If the Sky’s the Limit, I’m Doing the Honolulu Marathon

by Beth Whitman (January 12th, 2015)

Marathon-Runners2For years and years and years, I told myself I wasn’t a runner. If I tried jogging even a bit, I got winded easily and believed that my body type just wasn’t right for it. I could barely jog a few blocks. A marathon was the last thing on my mind.

But at 45 I wanted to start exercising more beyond the daily walks that Jon and I would take. So, I became determined to start running. I carved out a path around my neighborhood where I would run three or four miles every other day. A couple of times I ran about six miles.

But running bored me, which is why I couldn’t push much past three miles on a regular basis. I still wanted to exercise but I needed something different. Enter Monica.

New Goals

I met Monica on our Seattle Culinary Tour. In casual conversation she mentioned she had lost 75 pounds by doing P90X. She explained this home fitness program to me and how it was a combination of weight training and cardio. I was totally impressed and immediately purchased it (back in July, 2013) and started working out six days a week.

Around that time I also started thinking about doing the Snowman Trek. I figured P90X was a great way to train for the trek. Even though it’s a 90-day program, I continued working out six days a week for more than 13 months and put running aside except for a few times when I felt like I needed to run off some stress.

After completing the Snowman Trek–a 25-day hike in the Himalayas that at one time I was convinced I could never do–I started running again. I ran in Kauai. I ran in Thailand. And I ran in Laos. I then returned home and started running my usual three-mile neighborhood path.

Struggling with getting motivated to run three miles, I was in awe of my friends who ran marathons and who could pound the pavement for such long distances. Lisa completed the Twin Cities Marathon and my friend Rob has done a marathon on most (if not all) continents. Kent and Caanan have run in Hawaii and Paris. Carmyn in Honolulu and Big Sur. Dave and Matt have run the Seattle Marathon. The list goes on.

I remained bored with my three-mile route. But I also needed a challenge now that the Snowman was behind me.

So I made a decision to do a marathon. Setting the goal and intention that I was going to work toward something seems to have been all I needed to get me far past my three-mile mark.

I’ve now got a new exercise regime. Yes, I’m still doing P90X weight training three times a week but on my cardio and yoga days, I’m running. And I mean RUNNING. I’m up to 10 miles. I can’t believe it. I would never have imagined even a couple of months ago that I could run 10 miles. I just never thought I had it in me.

What changed?

Well, my internal coach. Instead of pushing away the thought of a marathon, I started giving it a lot of thought and considering how I could possibly do one. I’ve picked up a few running magazines and read about other people’s stories. This inspires me! Stories about men and women who run ultra-marathons (officially anything longer than a 26.2 marathon but there are many competitions that are 50 or 100 miles). Stories about people who didn’t start running until well into their 50s. Or those who have completed hundreds of marathons. And me? I’m whining that I could never do just one. Pht.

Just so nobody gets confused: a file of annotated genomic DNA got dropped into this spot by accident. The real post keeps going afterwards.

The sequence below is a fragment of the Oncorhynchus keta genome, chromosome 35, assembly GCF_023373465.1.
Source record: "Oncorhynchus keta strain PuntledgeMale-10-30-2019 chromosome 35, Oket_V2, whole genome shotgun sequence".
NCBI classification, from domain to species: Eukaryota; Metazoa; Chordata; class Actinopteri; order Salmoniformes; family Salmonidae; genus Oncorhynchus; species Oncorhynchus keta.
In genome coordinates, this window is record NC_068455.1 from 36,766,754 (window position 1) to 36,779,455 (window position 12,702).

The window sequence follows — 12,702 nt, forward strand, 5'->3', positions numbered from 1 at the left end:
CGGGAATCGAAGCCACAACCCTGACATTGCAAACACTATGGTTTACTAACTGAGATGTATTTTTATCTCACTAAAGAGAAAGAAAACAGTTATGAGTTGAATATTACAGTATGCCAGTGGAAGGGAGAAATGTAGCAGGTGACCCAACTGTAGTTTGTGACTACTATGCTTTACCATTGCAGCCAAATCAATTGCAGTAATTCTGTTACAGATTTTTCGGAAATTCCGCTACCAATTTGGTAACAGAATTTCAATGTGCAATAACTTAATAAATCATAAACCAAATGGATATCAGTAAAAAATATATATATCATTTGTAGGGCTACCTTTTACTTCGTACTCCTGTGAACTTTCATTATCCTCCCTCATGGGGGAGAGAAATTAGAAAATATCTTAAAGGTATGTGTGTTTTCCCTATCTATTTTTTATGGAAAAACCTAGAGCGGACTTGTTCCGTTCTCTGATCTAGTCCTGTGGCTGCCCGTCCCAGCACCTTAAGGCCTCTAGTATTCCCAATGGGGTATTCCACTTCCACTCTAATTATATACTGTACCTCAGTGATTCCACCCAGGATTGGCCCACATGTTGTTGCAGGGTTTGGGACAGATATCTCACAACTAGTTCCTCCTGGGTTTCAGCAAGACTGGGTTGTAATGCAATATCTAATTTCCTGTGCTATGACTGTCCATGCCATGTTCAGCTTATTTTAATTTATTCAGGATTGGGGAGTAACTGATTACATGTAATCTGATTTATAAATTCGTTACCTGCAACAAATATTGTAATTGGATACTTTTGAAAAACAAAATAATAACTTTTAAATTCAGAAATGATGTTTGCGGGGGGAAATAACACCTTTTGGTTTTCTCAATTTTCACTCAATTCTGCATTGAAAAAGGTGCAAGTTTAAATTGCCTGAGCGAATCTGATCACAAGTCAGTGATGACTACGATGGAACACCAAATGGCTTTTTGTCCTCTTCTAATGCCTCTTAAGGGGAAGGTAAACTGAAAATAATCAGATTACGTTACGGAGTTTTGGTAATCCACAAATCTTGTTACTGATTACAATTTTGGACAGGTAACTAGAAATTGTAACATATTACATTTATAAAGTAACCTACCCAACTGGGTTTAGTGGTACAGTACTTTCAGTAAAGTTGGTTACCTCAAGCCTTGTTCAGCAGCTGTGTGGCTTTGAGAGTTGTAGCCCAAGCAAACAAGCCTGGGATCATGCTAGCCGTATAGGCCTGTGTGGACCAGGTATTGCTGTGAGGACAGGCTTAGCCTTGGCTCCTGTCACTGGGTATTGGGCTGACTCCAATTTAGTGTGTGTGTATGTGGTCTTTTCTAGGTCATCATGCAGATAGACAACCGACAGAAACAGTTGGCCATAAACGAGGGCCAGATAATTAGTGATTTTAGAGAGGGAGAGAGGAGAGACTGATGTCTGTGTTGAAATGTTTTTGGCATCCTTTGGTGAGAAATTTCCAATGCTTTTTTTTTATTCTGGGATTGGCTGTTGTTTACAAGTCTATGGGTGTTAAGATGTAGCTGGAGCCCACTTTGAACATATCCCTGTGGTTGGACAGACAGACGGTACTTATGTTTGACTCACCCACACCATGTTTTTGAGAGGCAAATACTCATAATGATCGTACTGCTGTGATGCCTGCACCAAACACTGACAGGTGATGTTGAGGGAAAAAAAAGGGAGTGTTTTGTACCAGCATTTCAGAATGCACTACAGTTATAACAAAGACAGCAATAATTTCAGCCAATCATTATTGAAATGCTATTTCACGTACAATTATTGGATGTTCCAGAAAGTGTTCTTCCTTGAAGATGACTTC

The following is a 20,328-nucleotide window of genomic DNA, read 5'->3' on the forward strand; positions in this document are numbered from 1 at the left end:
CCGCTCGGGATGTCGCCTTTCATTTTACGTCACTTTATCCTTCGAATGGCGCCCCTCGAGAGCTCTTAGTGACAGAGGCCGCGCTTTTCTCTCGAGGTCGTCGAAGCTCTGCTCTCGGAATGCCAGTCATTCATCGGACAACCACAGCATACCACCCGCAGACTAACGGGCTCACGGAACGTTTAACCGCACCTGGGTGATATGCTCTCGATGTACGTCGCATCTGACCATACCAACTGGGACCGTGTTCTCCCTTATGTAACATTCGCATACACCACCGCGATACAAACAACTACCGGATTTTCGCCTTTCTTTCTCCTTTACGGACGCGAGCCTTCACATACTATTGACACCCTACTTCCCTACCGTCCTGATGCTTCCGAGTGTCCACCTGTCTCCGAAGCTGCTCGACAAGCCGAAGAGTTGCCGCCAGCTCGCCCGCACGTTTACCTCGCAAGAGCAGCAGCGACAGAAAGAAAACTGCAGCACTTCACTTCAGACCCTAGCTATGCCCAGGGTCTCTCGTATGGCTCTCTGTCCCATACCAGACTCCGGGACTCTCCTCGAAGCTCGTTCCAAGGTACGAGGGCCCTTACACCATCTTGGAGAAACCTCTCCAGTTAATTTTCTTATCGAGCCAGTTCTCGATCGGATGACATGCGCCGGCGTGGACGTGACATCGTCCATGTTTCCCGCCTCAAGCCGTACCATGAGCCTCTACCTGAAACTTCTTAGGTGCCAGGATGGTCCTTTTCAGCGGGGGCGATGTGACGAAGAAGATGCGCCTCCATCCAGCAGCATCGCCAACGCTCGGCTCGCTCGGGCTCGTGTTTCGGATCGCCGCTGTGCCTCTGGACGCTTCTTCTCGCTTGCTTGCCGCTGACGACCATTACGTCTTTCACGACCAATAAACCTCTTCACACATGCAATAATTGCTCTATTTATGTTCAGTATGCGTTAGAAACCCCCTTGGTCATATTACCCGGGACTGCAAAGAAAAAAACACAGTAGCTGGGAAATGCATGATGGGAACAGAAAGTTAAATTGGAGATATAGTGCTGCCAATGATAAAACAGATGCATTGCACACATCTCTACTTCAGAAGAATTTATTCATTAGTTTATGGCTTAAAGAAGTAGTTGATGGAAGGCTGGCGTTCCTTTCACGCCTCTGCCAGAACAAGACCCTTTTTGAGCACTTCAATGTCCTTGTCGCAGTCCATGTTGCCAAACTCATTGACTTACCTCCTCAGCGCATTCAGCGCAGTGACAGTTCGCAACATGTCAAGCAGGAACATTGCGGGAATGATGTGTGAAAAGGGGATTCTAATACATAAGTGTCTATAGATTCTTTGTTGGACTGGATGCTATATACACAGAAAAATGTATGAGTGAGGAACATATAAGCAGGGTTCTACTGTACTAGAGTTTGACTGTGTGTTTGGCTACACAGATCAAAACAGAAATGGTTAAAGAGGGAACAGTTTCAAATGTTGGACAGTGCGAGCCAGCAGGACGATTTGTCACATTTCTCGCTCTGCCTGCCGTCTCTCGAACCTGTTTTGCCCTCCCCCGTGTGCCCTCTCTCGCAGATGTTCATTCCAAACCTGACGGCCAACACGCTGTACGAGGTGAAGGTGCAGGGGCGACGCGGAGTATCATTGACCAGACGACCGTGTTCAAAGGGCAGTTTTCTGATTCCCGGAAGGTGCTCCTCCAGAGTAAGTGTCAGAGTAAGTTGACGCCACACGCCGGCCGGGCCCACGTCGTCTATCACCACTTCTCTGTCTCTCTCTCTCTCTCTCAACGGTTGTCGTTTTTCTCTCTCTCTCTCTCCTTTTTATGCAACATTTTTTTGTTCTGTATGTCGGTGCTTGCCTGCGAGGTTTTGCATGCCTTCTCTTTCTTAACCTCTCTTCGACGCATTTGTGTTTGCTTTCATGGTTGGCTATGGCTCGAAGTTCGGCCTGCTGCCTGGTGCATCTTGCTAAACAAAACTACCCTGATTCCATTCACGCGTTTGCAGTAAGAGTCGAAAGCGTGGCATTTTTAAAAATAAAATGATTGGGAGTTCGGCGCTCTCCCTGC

What’s helped me get motivated and beyond the boredom I often feel when running is that I’ve fine-tuned my “Running” playlist on my iPod. It’s now filled with fast-paced songs that suit my stride. Music has always been a very important thing in my life and running with it makes a huge difference.

I had always heard from marathoners and other adventure types (Richard Branson comes to mind), that you should always have a big goal in front of you to stay motivated. For awhile this Seattle Skylinewas the Snowman Trek. Now that that’s behind me, I’m looking forward to the Honolulu Marathon in December.

But something tells me that won’t be my last one.

Once I started running, I discovered that I loved exploring new cities (Rome, Berlin, Bangkok, Denver, Chiang Mai, Luang Prabang, D.C. to name just a few) on foot. I can see how I might incorporate destination marathons in my future travel plans–though I don’t know that I’ll get to every continent.

I have to admit that I still catch myself saying, “I could never do that” just as I did with the Snowman Trek and just as I always did with running. But that phrase figures far less into my language than it has before.

I’m starting to believe the sky’s the limit.

Be Bold,


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Photo credit:
Marathon runners: Peter Mooney

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XShot Pics on the Snowman Trek

by Beth Whitman (January 9th, 2015)

You might have missed my series of Snowman Selfies I took with my XShot camera extender if we’re not Facebook friends (and if not, why not?). Here’s the abbreviated version of photos from our 25-day trek:

Snowman Trek Day 1

Day 1. Boy, I look happy! It was a warm, sunny day when we headed out. Behind me are some of the 30 ponies that accompanied our group.